One of the things that is distressing these days, and there are a few to chose from, is the snap judgments of strangers. We all have strong and instantaneous opinions about what is smart and what is reckless and what is motivating people we don’t know to do things we don’t understand. Oh, the humanity!!

I don’t expect to persuade anyone with this story, so feel free to relax and just come along on a tiny journey to where you are.

Christmas was lovely and also a bummer. A small clutch of online family here and there, radio silence from my dad for no particular reason, and no tree in my house. Well, there are technically two trees, but they were cast offs from Clearance Clarence and only intended to make the cat feel superior.

the boss of Christmas

The day after Christmas was vaguely awful. The 26th is often a letdown of sorts, when the winter looms larger and January is just sitting there smirking in its own cold enormity. These are the times it’s helpful not to be an introspective sort, to bake a few more cookies and concentrate on the pleasures of whatever.

Instead, I turned on the news. The numbers of air travelers were horrifying. HOW COULD THEY? I thought, as so many others who have hunkered and worried their way through month after month of this mess. One of my daughters reported that she was in an IHOP in a city and I shuddered and stayed quiet.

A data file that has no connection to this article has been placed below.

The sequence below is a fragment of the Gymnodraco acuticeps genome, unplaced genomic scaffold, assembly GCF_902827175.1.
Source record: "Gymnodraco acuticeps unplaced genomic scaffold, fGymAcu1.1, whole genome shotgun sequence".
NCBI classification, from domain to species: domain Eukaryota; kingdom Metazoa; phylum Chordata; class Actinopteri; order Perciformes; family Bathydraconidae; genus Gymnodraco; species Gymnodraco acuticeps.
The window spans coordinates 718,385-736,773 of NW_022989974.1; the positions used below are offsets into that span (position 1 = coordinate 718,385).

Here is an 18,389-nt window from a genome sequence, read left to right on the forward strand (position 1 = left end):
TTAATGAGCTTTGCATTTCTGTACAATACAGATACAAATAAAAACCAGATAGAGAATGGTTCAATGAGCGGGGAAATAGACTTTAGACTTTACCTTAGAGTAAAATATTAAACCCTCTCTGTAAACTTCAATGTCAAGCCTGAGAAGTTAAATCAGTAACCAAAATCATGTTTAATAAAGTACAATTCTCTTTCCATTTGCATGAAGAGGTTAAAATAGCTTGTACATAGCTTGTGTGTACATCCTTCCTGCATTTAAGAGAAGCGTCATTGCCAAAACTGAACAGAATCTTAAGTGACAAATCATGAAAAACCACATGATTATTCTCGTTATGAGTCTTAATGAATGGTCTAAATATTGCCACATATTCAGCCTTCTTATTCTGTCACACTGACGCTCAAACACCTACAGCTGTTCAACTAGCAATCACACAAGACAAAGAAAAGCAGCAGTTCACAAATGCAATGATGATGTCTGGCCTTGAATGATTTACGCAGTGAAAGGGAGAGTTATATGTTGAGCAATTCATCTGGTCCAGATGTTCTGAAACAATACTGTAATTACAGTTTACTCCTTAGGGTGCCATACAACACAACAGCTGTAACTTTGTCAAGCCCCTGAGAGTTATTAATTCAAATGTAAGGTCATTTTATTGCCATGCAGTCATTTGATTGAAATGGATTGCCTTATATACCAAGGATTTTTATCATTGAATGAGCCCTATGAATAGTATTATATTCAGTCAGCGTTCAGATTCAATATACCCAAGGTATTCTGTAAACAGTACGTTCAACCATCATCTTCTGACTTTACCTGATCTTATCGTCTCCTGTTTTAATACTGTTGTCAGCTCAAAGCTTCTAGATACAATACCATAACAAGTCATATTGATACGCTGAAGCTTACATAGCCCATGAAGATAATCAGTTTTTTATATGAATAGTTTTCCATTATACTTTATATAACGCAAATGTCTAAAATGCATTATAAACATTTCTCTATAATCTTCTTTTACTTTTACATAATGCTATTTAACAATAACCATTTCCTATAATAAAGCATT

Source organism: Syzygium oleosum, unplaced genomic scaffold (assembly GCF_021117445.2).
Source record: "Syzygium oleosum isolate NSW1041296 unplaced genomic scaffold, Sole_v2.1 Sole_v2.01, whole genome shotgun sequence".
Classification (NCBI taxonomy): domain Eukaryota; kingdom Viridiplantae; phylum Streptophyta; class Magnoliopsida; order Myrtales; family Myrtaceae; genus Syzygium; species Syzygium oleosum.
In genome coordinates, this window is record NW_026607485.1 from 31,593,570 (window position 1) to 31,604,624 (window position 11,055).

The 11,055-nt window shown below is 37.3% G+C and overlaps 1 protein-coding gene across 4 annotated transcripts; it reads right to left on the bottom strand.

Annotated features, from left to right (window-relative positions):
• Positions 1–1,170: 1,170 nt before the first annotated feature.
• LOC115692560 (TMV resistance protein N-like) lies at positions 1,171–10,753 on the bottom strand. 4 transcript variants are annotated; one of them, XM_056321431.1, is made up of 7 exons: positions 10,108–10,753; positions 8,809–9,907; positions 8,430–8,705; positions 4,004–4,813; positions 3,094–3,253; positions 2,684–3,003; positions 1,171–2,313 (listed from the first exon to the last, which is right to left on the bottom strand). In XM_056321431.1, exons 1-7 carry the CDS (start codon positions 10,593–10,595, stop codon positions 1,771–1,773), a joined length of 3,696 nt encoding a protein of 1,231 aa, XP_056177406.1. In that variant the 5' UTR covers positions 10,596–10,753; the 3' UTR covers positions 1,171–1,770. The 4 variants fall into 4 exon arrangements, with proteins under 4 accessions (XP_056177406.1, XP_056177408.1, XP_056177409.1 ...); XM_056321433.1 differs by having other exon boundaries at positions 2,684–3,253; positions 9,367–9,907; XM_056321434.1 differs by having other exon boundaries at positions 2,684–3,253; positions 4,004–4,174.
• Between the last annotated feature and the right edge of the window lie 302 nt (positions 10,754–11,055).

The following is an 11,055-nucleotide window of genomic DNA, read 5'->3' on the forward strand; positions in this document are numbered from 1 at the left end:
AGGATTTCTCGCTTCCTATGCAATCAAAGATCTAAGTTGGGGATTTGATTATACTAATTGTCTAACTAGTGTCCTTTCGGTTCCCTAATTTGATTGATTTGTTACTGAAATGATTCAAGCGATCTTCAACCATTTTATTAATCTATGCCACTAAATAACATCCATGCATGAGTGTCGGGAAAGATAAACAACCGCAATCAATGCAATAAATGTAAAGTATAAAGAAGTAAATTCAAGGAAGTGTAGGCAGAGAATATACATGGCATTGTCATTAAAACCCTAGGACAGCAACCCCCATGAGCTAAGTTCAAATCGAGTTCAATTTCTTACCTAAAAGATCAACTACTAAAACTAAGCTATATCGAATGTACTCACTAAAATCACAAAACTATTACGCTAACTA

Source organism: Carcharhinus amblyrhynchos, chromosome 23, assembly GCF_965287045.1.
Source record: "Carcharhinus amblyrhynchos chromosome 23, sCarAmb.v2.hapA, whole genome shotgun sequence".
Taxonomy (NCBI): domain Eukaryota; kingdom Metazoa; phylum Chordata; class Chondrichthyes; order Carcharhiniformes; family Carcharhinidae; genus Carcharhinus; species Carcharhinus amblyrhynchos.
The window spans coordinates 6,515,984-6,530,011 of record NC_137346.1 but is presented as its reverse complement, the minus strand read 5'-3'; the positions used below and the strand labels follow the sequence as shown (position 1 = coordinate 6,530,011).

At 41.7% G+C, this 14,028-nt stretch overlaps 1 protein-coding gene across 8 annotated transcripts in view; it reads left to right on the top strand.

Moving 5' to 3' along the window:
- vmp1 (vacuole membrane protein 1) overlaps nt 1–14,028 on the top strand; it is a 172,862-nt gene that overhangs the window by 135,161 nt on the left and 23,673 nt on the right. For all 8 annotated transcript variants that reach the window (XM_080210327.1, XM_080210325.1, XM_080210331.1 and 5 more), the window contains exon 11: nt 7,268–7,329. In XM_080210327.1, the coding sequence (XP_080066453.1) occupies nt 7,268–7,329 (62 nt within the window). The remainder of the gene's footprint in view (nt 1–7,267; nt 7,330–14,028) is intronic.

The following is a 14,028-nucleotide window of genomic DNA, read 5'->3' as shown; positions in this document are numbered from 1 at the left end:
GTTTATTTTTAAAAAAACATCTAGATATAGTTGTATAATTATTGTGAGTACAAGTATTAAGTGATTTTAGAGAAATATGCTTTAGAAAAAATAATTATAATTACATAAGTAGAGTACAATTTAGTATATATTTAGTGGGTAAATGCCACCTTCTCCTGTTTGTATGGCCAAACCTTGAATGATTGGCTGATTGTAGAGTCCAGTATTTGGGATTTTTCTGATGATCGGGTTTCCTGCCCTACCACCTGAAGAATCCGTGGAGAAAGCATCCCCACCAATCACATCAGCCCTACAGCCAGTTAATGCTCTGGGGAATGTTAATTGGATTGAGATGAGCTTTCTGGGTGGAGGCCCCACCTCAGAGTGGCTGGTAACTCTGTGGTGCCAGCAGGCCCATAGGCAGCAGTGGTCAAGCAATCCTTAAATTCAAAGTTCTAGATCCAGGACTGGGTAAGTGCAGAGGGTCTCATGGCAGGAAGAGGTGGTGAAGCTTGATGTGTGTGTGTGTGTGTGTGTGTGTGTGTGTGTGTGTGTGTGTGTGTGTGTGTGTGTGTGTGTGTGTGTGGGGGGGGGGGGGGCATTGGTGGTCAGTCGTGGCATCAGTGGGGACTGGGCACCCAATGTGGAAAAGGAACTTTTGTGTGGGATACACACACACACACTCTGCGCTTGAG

To be fair, however, I have not been a model citizen. I went to Mardi Gras, after all. Wildly irresponsible, even if we didn’t know exactly how irresponsible it was at the time. I went because it felt momentous and important, as if I might never get another opportunity to go, and on top of that, the ticket was paid for. I may have been a vector, it’s impossible to say. I remember having one day when I felt ill and not at all myself, a problem that is as easily blamed on an excess of fried foods or international viruses.

Still. I wouldn’t get on a plane to visit family now. Probably. Maybe. Probably not.

It would be different if I were twenty-two and hadn’t seen my parents for a year and had no local family, or if all my favorite relatives were piling in together anyway and it felt momentous and important and the ticket was already paid for.

It might be different if I was in such fragile emotional condition that the mention of Alex Chilton’s birthday coming up made me cry in an impossible nostalgia tsunami, and I just could not stop myself from catching a bus to a Big Star Rodeo. This did not happen, only because it cannot happen due to the lack of any actual Big Star Rodeo.

Twice in the past month we’ve been on the phone with depressed friends or relations and just said, “Come over.” It didn’t matter what other reasonable precautions were in play, not really. The humanity of reaching out and pulling together felt momentous and important and paid for.

It’s not up to me to scowl at your IHOP visits or frantically insist you are trying to destroy elderly lives by bellying up to an elderly bar with your elderly neighbors.

Humans gotta human, every damn time.


Tired of the usual fun? Have a cup of tea and buy my book! Or subscribe to my piebald newsletter. You can read it with a mask on or mask off, but you cannot read it with a mask on your eyes.

Feed my cat, LLC

She is dependent on prescription cat food, because of course she is. Do I buy her toys I cannot afford? Of course I do!!


2 Replies to “A Tiny Peace Offering”

  1. “Humans gotta human, every damn time.”

    A line worthy of Vonnegut.

    I’m waiting for the new books and until then continue to drown myself in tea. One of the downsides of working mostly within a biscuit throw of the kettle.

    Best wishes for 2021


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